If roses are red and violets are blue, what are folks who volunteer? Easy — heroes to be honored in every way we can.

And because we’re in the business on Saturdays of handing out roses — and the occasional raspberry — today’s first batch of red beauties goes to the local advocates who graduated recently from training at the North County Rape Crisis and Child Protection Center.

The grads were recognized at a ceremony in Santa Maria, after 10 weeks of intensive study and training on how to help victims of sexual assault, child abuse and on suicide awareness.

Ann McCarty, executive director of the Rape Crisis Center, told the graduates to expect to make personal sacrifices on behalf of their communities, and she’s not kidding about that.

Victims of these awful crimes are traumatized beyond a non-victim’s comprehension, and that’s what those 10 weeks of training are all about.

Former Lompoc Mayor Joyce Howerton started the agency in 1974 to help women through the trauma of sexual assault and domestic violence. Since then it’s a safe bet that many lives have been saved by caring advocates.

If you really want to help your community and its residents, consider volunteering. It’s not for the faint of heart, but the rewards from helping victims is priceless. For more information about volunteer opportunities, contact the center at 736-8535, or email mandy@ncrccpc.org

If you take the step, there is definitely a rose in your future.

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While volunteers in Santa Maria and Lompoc are helping victims of sexual abuse, a group of citizens in the Santa Ynez Valley are putting together a coalition to combat bigotry, hatred and bullying throughout the Valley.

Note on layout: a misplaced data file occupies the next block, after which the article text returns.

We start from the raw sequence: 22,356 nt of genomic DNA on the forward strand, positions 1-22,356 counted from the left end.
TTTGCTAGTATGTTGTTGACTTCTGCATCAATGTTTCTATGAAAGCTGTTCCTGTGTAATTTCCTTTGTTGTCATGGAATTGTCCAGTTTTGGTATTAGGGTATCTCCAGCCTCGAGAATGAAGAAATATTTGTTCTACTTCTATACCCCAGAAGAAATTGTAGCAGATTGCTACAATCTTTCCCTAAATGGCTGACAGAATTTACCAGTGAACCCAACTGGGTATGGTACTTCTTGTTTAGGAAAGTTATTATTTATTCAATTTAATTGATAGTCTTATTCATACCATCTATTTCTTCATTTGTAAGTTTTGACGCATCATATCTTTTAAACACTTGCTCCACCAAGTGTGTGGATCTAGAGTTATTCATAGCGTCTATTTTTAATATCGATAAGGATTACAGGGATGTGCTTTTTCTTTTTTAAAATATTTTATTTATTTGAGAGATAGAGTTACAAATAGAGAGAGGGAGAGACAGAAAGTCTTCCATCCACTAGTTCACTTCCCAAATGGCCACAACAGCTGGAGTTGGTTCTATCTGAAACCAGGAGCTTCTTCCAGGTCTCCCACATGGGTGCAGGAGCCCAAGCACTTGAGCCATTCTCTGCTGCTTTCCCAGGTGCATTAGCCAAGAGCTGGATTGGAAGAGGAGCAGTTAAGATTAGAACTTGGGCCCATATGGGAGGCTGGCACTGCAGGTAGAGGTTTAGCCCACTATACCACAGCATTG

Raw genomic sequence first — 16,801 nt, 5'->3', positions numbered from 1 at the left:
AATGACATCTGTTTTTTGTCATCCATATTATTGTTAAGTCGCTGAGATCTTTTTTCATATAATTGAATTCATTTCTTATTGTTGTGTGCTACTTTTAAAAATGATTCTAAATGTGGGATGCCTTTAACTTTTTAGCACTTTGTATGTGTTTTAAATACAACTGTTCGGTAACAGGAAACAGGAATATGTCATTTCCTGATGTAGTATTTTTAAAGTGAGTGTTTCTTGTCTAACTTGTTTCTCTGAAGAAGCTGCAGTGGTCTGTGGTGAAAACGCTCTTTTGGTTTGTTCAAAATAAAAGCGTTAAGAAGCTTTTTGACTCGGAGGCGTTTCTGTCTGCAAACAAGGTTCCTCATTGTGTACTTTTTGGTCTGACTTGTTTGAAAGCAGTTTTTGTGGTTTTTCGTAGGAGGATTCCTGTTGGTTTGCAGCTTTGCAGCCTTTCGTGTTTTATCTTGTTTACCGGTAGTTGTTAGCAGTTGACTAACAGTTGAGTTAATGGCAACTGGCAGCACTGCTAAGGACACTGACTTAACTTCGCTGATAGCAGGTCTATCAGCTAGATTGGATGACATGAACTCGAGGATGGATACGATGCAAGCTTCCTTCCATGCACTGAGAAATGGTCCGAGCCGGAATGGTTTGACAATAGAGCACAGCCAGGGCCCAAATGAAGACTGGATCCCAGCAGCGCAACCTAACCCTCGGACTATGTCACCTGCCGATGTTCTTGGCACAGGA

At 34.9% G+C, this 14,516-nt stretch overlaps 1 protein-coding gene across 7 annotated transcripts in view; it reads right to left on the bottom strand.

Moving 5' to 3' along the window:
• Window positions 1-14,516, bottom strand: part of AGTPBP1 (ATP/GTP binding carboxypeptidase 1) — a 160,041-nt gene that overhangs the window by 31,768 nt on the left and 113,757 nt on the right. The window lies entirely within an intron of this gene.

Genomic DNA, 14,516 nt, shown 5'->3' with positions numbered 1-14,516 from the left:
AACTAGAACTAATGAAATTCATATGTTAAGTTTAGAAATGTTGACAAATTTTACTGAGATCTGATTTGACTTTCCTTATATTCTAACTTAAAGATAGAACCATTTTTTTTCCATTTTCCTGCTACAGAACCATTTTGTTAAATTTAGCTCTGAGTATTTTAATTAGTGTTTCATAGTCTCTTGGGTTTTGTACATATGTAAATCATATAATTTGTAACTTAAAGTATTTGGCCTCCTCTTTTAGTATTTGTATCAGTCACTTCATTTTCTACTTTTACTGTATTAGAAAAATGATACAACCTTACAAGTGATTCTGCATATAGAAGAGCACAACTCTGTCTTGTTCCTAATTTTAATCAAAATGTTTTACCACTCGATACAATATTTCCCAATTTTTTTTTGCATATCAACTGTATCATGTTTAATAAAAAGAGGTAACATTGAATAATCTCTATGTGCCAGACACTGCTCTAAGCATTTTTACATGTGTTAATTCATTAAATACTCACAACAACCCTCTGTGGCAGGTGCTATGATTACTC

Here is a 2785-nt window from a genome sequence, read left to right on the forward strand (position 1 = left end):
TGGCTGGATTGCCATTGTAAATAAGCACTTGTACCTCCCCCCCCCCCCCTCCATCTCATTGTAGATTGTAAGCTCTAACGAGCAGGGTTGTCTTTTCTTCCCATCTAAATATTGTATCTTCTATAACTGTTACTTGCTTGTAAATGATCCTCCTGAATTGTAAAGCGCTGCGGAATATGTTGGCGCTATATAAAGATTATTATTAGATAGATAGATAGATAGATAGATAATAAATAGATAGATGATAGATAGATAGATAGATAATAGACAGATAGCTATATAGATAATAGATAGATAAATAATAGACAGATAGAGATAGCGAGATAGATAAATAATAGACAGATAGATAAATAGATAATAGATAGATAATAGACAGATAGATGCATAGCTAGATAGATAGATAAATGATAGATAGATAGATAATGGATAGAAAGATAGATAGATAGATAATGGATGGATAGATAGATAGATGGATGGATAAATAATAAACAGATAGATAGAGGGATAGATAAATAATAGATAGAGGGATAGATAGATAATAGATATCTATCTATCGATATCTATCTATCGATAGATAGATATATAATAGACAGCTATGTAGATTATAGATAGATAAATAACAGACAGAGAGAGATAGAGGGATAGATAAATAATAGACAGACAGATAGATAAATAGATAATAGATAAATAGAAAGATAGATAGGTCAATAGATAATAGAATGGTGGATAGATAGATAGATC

And knowing Valley residents for their firm resolve as we do, we’re already preparing bouquets of roses for handing out at a later date.

The Coalition to Promote Inclusion and Equality is formulating initiatives for 2018. Dean Palius of People Helping People is one of the citizens who met to discuss the increase in hate crimes, racial slurs and discrimination across the country.

You probably have noticed that in recent months the level of hate has ramped up across the nation. Old attitudes that were bad enough to begin with have only worsened.

People are being subjected to bullying, bigotry and racial slurs daily in our schools, workplaces, businesses and on the streets. Young people are particularly vulnerable and at risk.

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The newly-formed community-action group is determined to make a change, and for that alone its members and all who participate deserve roses.

Anyone who would like to get involved in building a safe, inclusive, respectful and equitable community can email syvinclusion@gmail.com.

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A young student from Dunn School recently spent some quality time at the downtown office of our Santa Ynez Valley News, as part of a program that pairs Valley students with business people so the kids can see what the grownups do all day.

Seventh-grader Layla Baker spent some quality learning time with Claudia Delgado, the Valley News’ general manager and advertising executive, and News Editor Mike Hodgson.

Layla is especially keen to become an artist, so she spent some of her visit decorating pumpkins to spice up our office.

Halloween is just around the corner, so we'll reveal that some Valley News staffers suspect that the old offices on 2nd Street are, in fact, haunted. It’s just kind of a creepy, you’re-not-alone feeling you get, especially after dark.

So, roses to all office staff and visitors. The good news? The ghosts are really very friendly.

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